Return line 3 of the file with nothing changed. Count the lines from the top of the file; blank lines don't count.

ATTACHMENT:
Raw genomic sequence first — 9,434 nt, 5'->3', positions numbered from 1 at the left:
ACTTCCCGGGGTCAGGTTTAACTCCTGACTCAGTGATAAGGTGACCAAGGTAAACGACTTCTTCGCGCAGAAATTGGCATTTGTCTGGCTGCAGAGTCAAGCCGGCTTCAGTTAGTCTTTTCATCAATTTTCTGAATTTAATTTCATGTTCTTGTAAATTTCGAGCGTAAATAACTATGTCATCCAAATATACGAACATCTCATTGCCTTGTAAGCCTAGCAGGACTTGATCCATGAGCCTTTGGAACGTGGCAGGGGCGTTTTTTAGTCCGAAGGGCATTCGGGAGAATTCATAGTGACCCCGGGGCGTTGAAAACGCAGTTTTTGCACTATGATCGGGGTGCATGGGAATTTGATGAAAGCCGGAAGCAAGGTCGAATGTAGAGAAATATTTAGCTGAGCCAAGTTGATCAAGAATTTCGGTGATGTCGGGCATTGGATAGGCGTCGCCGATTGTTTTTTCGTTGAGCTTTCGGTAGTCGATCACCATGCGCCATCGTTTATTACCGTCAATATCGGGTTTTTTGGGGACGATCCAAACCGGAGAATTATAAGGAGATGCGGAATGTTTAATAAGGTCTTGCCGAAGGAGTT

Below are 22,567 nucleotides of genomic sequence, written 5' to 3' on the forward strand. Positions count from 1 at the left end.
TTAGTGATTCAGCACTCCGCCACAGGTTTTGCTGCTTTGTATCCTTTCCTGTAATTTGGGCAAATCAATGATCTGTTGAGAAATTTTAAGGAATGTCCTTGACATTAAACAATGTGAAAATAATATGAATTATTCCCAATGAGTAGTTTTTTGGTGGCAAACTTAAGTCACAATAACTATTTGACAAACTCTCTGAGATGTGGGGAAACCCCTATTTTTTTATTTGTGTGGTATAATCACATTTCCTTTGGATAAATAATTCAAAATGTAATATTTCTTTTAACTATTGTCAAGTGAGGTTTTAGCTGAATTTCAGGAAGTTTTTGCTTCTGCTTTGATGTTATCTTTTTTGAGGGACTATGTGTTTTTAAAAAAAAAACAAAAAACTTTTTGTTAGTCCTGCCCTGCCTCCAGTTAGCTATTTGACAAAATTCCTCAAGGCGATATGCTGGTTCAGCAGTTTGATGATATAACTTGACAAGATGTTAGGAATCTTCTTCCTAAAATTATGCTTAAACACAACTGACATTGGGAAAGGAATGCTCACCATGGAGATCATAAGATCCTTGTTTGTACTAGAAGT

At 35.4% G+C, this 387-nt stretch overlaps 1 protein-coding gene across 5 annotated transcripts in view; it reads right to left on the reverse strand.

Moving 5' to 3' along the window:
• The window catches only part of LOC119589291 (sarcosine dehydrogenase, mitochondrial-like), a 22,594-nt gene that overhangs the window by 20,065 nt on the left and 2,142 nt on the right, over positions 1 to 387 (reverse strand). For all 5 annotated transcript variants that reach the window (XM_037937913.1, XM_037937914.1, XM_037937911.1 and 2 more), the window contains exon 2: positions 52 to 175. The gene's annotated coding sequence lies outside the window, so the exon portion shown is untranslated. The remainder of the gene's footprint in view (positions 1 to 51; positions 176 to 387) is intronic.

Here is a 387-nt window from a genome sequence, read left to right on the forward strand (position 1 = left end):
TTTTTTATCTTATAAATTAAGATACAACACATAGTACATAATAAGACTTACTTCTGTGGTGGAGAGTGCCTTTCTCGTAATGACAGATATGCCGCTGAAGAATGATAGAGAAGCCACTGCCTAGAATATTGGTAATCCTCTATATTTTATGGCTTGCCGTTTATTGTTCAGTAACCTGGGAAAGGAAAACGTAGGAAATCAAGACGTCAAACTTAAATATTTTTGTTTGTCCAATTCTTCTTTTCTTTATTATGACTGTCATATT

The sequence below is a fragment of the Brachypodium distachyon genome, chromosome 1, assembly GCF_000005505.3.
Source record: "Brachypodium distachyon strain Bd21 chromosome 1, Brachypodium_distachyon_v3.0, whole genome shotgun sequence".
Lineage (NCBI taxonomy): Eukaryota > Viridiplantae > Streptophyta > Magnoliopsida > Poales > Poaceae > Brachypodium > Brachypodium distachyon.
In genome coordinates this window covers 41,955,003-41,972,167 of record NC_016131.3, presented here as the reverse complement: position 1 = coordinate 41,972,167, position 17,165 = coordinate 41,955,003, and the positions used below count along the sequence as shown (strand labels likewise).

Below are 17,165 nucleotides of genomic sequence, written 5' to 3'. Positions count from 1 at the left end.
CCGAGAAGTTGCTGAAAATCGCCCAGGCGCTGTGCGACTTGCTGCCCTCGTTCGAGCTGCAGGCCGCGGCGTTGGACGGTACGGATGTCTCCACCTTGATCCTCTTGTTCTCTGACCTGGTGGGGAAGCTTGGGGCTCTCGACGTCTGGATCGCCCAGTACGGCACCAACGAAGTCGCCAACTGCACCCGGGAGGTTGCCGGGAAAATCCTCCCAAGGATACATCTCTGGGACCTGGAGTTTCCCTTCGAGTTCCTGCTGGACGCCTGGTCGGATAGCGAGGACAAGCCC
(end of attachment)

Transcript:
Below are 22,567 nucleotides of genomic sequence, written 5' to 3' on the forward strand. Positions count from 1 at the left end.